Crime and punishment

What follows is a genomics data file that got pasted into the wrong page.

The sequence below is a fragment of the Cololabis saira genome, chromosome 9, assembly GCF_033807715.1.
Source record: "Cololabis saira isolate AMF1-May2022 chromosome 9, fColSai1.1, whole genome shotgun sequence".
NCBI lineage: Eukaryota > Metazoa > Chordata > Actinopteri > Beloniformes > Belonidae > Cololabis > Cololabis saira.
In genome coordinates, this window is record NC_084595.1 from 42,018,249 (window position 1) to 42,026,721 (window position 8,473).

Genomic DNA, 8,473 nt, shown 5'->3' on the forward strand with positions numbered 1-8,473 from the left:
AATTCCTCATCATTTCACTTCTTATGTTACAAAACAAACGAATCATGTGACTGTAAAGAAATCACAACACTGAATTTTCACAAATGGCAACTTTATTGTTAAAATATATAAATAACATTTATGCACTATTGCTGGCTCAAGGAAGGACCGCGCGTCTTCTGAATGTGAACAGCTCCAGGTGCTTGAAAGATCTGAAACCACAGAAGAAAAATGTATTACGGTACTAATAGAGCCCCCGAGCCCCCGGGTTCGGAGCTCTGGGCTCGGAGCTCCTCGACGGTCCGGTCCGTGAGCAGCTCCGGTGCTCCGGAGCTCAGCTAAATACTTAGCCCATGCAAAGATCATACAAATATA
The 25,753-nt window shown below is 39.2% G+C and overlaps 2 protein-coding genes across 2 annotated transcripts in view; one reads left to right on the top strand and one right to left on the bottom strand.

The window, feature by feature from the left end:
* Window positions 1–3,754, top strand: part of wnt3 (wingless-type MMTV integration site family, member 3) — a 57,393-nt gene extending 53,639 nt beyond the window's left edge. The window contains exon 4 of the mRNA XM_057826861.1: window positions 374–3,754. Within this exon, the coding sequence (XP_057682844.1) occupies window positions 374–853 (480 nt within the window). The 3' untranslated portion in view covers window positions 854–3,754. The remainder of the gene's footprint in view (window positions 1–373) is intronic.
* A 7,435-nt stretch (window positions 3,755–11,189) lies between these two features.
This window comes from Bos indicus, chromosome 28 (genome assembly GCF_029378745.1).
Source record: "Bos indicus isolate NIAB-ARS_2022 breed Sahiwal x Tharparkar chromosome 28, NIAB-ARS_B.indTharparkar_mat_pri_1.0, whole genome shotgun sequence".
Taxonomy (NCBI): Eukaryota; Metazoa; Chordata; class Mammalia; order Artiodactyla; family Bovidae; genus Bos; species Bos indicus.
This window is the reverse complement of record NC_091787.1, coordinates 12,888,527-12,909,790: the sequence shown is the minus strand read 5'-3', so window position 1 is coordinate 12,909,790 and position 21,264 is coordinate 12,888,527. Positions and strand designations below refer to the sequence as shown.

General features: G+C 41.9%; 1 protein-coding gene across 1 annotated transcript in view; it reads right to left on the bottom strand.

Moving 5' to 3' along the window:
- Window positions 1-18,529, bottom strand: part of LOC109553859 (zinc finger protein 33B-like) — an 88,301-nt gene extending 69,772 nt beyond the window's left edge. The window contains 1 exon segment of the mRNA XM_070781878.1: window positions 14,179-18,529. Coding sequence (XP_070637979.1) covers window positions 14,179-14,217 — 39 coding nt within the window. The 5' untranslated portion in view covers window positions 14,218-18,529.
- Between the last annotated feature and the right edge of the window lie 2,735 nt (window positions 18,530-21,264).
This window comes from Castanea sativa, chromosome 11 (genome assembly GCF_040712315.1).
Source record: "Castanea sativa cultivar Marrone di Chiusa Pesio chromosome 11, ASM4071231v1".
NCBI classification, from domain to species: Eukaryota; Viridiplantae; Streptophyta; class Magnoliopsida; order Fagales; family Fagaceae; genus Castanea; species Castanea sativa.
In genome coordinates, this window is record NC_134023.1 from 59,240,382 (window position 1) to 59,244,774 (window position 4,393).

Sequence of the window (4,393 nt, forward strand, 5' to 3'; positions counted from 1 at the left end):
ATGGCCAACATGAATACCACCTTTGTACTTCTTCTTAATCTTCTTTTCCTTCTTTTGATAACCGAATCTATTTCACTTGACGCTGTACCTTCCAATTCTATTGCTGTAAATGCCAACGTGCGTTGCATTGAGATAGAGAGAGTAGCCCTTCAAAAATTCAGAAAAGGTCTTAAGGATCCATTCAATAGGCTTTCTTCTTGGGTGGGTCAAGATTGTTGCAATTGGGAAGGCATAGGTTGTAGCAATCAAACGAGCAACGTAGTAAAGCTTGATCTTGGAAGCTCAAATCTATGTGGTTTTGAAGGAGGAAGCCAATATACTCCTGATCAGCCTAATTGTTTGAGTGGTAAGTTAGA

We hoped it was just a bad dream when we heard the sickening news on Monday that a bus full of schoolchildren, coming to Athens to attend the Paralympics, had been hit by an oncoming truck in central Greece. But it was all too true. Seven 15-year-old children were killed. This came in the same month that 17 people were killed when an army Chinook helicopter crashed into the sea off Mount Athos, a crash which led to a crisis in the military and the government when it emerged that it took nearly two hours for anyone to realize it had occurred. Then there was the tragicomedy of Agriculture Minister Savvas Tsitouridis and PASOK spokesman Spyros Vougias being forced to resign after tit-for-tat denunciations by their political rivals that they had wrangled favorable transfers from provincial universities to Athens and Thessaloniki, respectively, for their offspring. Forming the backdrop to this, the big picture was of an economy that had been denounced by its own handlers as being riven with deficits, leading to harsh criticism from some of Greece’s partners in the EU. And to top it all, prosecutors began sending reports into arms procurements to Parliament for further investigation into whether former ministers of the PASOK government and other officials might have been involved in dirty deals. After the great summer in which Greece managed to host a superb Olympic Games – providing state-of-the-art facilities, impeccable organization, sophisticated transport systems and a national display of the joy of living here and being Greek – it was tragic that this other Greece would intrude in such a brutal way. It was especially sad that the seven schoolchildren should die, and at least one other should be maimed (losing a hand), while on their way to the Paralympics. It was tragic that children coming to attend what was a celebration of the human spirit in adversity should suffer death and the very injuries that Paralympic athletes fight to overcome every day. It was as if we are unable to see the light without seeing the dark, the day without the night, the joy of life without the ever-present threat of death. We cannot celebrate a great achievement without the dark side of life springing up out of the earth like some unsatiated Fury, demanding to be paid in blood for some forgotten crime. Our bright and sunny country was once again plunged into mourning by the particularly sad story of young lives lost. And once again the monster of the country’s roads was clearly to blame, like the day in April 2003 when a truck hit a bus carrying teenage schoolchildren and killed 21 of them in the Vale of Tempe. And here much has been said and written about how we all share blame for our suicidal relationship with the road. That is true. But what is also true is that deadly roads cause more deaths than less deadly roads do. And the road on which the children died on Monday, a narrow strip along the Maliakos Gulf in central Greece which is part of the Athens-Thessaloniki highway but has one lane in each direction and no barrier in between, is the deadliest place in Greece. If we could see the dead standing in sullen silence on the road not one of us would pass. Between 80 and 100 people die on this stretch every year, Public Works Minister Giorgos Souflias admitted at a mournful news conference after the crash. There are many other bad stretches of highway in Greece but this is the worst. Close behind is the road between Corinth and Patras. It is not enough to say that the road is there and drivers must do what they can, dealing with the given conditions. These roads are downright dangerous. For example, these stretches are between far better bits of road, in which cars move quickly and safely in two or more lanes of closed highway, with nothing coming at them from another direction. Then, suddenly, they are on narrow strips in which trucks either force them to overtake in the tight space left before the white line or they face the risk of vehicles coming at them from the opposite direction. (And, let’s face it, not one of us will stay behind a truck spewing out thick diesel fumes for many kilometers without making an effort to overtake. If we don’t do this, someone else will try it from our side of the road or the other, placing us in danger once again.) It is inconceivable that after so much money has been spent on transportation projects and so many years have passed that we should still have such deadly roads. Even if one can say that we Greek drivers are reckless and irresponsible, that should be all the more reason for the State to ensure that the roads are as good as possible. And once again the country’s airwaves, coffee shops and private gatherings were dominated by the talk of who was to blame. The usual culprits were the «big interests» which did not allow major projects to be carried out unless they had been granted the contract and so had hindered the construction of an undersea tunnel and the construction of a new highway that would have eliminated the most dangerous spots. Also named were the «local interests» – the shopkeepers, taverna-owners and mayors of communities along the scenic route – which can always be counted on to object to their being left out of the loop. Then there were the governments (of all political hues) and the state machinery which just let things go on in their wretched way, remembering only after a bloodbath that something needs to be done – until the next spectacular disaster somewhere else distracts us all and leaves the deathtraps in place, like some mythical monster that keeps exacting a regular tax in lives and will just not die. That is what made the Athens Olympics the catalyst for real changes to be made in the capital. The deadline of the Games forced us to break the vicious cycle, regardless of the cost. And this makes it all the more strange that whenever such a disaster befalls us, we go through the same ritual. First we look for someone to blame. That means that those involved in the crash – both the driver of the vehicle that was hit and the one that hit it are arrested. The driver believed to be responsible is then charged with a crime similar to premeditated mass murder, as if he woke up that day, picked up his favorite assault rifle and shot dead a few dozen people at the local supermarket for kicks. The raging chorus of brainless TV heads then raises a furious din so that no one can see what might truly be to blame and what should be done. The government promises crackdowns on perpetrators, new roads, and so on and so forth. Until, in the end, everyone is so tired of the issue and so lacking in expectations of any improvement, that it is almost with relief that we all move on to the next subject until the first anniversary of the disaster, where we inevitably hear complaints by the bereaved families or survivors that they have been abandoned by the State, that nothing has been done, that «those responsible» have not been punished, that our roads/skies/seas/railway lines are unsafe. This goes on for a few years until the issue becomes annoying, in which case it is left to families of the dead to remember their loss on their own. The Cretans, who know about as much as any people about the joy of life in the implacable presence of death, have a saying that «it is better to be the mother of the killer than of the victim.» When younger, this struck me as far too brutal and unjust (to the victim) to be acceptable to us today. Now the message has been hammered home so many times that there is no longer any doubt about what it means. Death is final, anything less is not. And those who have been touched by death are the only ones who will never recover. Our punishment – our collective punishment – is that we do not ensure that deadly traps are destroyed. Believing that they will destroy only others, we are shocked, we look for someone to blame when we ourselves fall into them. On a more banal level, but one which reveals much about the nature of our relationship with authority, is the way in which catastrophes usually lead to new, «stricter» fines and punishments for people breaking the law. This means that those involved in enforcing the law – like traffic police, say – are usually more lenient when faced with the option of causing serious damage to those whom they have caught breaking the law than they would have been if fines or jail terms and other forms of punishment were lighter. If fines were less draconian perhaps laws would be enforced more easily. Instead of creating ever greater forms of punishment as a form of appeasing the public after a disaster it would be better to use a barrage of small fines to keep drivers in check until the roads really are fixed to become safer. Then we could go back to really heavy fines. Roads are the primary form of traffic in Greece and they will continue to be for the foreseeable future. Good roads change everything. We can see this in Athens, which included major roads in the new transport system that it created in time for the Olympics. Better roads are safer roads, and they also allow public transportation to operate more efficiently, leading to fewer vehicles on the road and therefore a greater degree of safety. We will have no more Olympics nor Paralympics. But we have children. We have friends and families and we care for people whom we do not know. We cannot afford to wait for any other deadline in order to demand that our roads – across the country and in our neighborhoods – should be made safe. Every age has dragons to kill and this is ours.